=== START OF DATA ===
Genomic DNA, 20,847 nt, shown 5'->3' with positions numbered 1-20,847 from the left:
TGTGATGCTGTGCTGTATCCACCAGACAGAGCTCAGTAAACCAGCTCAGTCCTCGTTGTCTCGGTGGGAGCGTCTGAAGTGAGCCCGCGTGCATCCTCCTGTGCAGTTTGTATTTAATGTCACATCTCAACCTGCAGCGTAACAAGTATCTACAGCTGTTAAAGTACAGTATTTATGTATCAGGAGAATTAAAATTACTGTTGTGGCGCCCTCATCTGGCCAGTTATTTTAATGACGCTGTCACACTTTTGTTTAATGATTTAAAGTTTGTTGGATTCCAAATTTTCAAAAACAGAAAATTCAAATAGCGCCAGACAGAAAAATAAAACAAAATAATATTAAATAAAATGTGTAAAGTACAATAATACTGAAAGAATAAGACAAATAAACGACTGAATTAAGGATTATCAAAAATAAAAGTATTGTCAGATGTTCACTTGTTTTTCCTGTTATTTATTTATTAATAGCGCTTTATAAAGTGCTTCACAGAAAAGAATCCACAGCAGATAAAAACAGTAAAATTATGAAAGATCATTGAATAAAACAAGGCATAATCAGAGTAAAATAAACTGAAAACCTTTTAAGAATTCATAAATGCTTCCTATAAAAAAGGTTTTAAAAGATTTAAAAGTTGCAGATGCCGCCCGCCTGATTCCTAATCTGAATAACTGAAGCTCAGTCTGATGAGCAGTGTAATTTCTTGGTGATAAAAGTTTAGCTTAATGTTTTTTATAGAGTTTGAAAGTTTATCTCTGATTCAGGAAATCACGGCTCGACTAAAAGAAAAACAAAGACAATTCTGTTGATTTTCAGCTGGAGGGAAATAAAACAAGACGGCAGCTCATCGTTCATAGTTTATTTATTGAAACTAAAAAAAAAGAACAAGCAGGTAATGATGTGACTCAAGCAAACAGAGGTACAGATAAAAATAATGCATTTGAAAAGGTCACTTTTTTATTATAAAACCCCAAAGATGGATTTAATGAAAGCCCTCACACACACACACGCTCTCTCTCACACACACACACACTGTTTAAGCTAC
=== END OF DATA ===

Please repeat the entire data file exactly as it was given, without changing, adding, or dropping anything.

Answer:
Genomic DNA, 20,847 nt, shown 5'->3' with positions numbered 1-20,847 from the left:
TGTGATGCTGTGCTGTATCCACCAGACAGAGCTCAGTAAACCAGCTCAGTCCTCGTTGTCTCGGTGGGAGCGTCTGAAGTGAGCCCGCGTGCATCCTCCTGTGCAGTTTGTATTTAATGTCACATCTCAACCTGCAGCGTAACAAGTATCTACAGCTGTTAAAGTACAGTATTTATGTATCAGGAGAATTAAAATTACTGTTGTGGCGCCCTCATCTGGCCAGTTATTTTAATGACGCTGTCACACTTTTGTTTAATGATTTAAAGTTTGTTGGATTCCAAATTTTCAAAAACAGAAAATTCAAATAGCGCCAGACAGAAAAATAAAACAAAATAATATTAAATAAAATGTGTAAAGTACAATAATACTGAAAGAATAAGACAAATAAACGACTGAATTAAGGATTATCAAAAATAAAAGTATTGTCAGATGTTCACTTGTTTTTCCTGTTATTTATTTATTAATAGCGCTTTATAAAGTGCTTCACAGAAAAGAATCCACAGCAGATAAAAACAGTAAAATTATGAAAGATCATTGAATAAAACAAGGCATAATCAGAGTAAAATAAACTGAAAACCTTTTAAGAATTCATAAATGCTTCCTATAAAAAAGGTTTTAAAAGATTTAAAAGTTGCAGATGCCGCCCGCCTGATTCCTAATCTGAATAACTGAAGCTCAGTCTGATGAGCAGTGTAATTTCTTGGTGATAAAAGTTTAGCTTAATGTTTTTTATAGAGTTTGAAAGTTTATCTCTGATTCAGGAAATCACGGCTCGACTAAAAGAAAAACAAAGACAATTCTGTTGATTTTCAGCTGGAGGGAAATAAAACAAGACGGCAGCTCATCGTTCATAGTTTATTTATTGAAACTAAAAAAAAAGAACAAGCAGGTAATGATGTGACTCAAGCAAACAGAGGTACAGATAAAAATAATGCATTTGAAAAGGTCACTTTTTTATTATAAAACCCCAAAGATGGATTTAATGAAAGCCCTCACACACACACACGCTCTCTCTCACACACACACACACTGTTTAAGCTAC